School board chairman Bill Sublette and vice chair Kat Gordon have received 8,150 email messages from Ritchie and his followers urging them to save the children and cease the distribution of said coloring books—which, as it turns out, haven’t even been printed, let alone handed out.

This seems similar to the furor over the Satanic Temple’s planned Oklahoma Statehouse Baphomet statue (see “Satanic Temple Monument Almost Ready for Oklahoma Statehouse“), which only exists in maquette form, and has not been acknowledged by the state government. (Oklahoma is not allowing any new statues to be installed until the controversy over a Ten Commandments monument has been resolved.)

According to district counsel Woody Rodriguez, the Satanic Temple has not yet made a formal request regarding the coloring book, and any materials would have to be reviewed and approved by the district before being given to the children. Sublette, for his part, is in favor of risking future law suits by banning the distribution of all religious materials from outside groups at Orange County schools (the current controversy was triggered after another group was allowed to give Bibles out at local high schools).


5 Great Teachers On What Makes A Great Teacher (NPR Ed)

By Anya Kamenetz November 08, 2014 original article here.

When we began our 50 Great Teachers series, we set out to find great teachers and tell their stories. But we’ll also be exploring over the coming year questions about what it means for a teacher to be great, and how he or she gets that way. To get us started, we gathered an expert round table of educators who’ve also done a lot of thinking about teaching. Combined, these teachers are drawing on over 150 years of classroom experience:

Ken Bain

Ken Bain is president of the Best Teachers Institute and author of What the Best College Teachers Do. He taught U.S. history on the college level for nearly 50 years — at the University of Texas, Vanderbilt University, Northwestern University, New York University and elsewhere.





Troy Cockrum

Troy Cockrum is director of innovative teaching for a K-8 school in Indianapolis. He hosts a podcast on the flipped classroom, and is the winner of a 2013-2014 Jacobs Educator Award for using technology to support innovative learning.






Eleanor Duckworth is a research professor at the Harvard Graduate School of Education and a former elementary school teacher with an approach to teaching and research grounded in her study with psychologist Jean Piaget.





Renee Moore

Renee Moore is a high school and community college English teacher, a National Board Certified teacher, a member of the board of directors of the National Board for Professional Teaching Standards, and co-chair of its certification council. She also blogs for the Center for Teaching Quality.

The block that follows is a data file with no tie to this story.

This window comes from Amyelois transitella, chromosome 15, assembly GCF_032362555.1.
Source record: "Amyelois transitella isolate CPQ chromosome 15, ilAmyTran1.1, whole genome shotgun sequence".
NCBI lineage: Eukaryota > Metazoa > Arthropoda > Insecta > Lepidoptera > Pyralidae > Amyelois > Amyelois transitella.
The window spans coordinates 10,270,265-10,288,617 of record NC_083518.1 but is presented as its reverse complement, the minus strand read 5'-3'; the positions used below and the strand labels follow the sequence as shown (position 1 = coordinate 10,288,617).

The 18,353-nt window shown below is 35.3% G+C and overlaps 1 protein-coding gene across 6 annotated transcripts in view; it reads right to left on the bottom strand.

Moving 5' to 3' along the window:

Jose Vilson

Jose Vilson is a math educator for a middle school in New York City. He’s a blogger and the author of This Is Not a Test: A New Narrative on Race, Class, and Education.






What qualities make a great teacher?

Renee Moore: The Hebrew word for teach has, among its meanings: to aim or shoot like an arrow, to point like a finger, to flow like water. The word reminds me of what parents do when we teach our child to ride a bike. The first time, we may ride with her or turn the pedals. Next time, we steer while she pedals. Finally, the moment comes when we balance her, aim her down the sidewalk, push her off and let go. Great teachers do that: They start or move the minds of their students along a path, prepare them for the journey and propel them into the future. And they do it consistently and passionately.

Ken Bain: … I think we have to avoid the temptation to define everything in terms of what the teacher does to the student. Sometimes, as the title of a wonderful book put it, we teach best with our mouth shut.

I think about the way my youngest grandson is learning to ride a bicycle. It actually isn’t the way Renee describes. Rather, his parents bought him a balance bike when he was barely 3 years old, and simply gave it to him. He then figured out how to balance himself on it entirely on his own. … Sometimes, great teaching happens when we simply provide the resources and challenges and get out of the way.

Eleanor Duckworth: Getting people to think about what they think, and asking them questions about it, is the best way I know how to teach.

How do you know that you’re having an impact?

Jose Vilson: The kids tell me, whether I want to hear it at the time or not.

Moore: I’ve taught my entire career in the rural Mississippi Delta, in small schools in small towns. As we used to say at Bread Loaf [the writing school of Middlebury College in Vermont, where Moore earned a master’s degree in literature], I “inhabit the consequences” of my work. After 25 years, I’m surrounded by my former students, their families, and I’m now working with some of their children. I’ve had so many come or write back to tell me the impact I had on their lives. Among my most precious things are letters, handmade plaques and signs, and other gifts from grateful students. One wrote me from jail just to say, “Mrs. Moore, it’s not your fault … ”

What kind of training and experience makes a great teacher?

Bain: I know I’m going to get pushback on this, but I think one of the major problems we face in cultivating great teachers is that we don’t pay enough attention, especially in K-12, to the learning of the teacher. We should help them develop the dynamic powers of their minds and should continue to do so throughout their lives.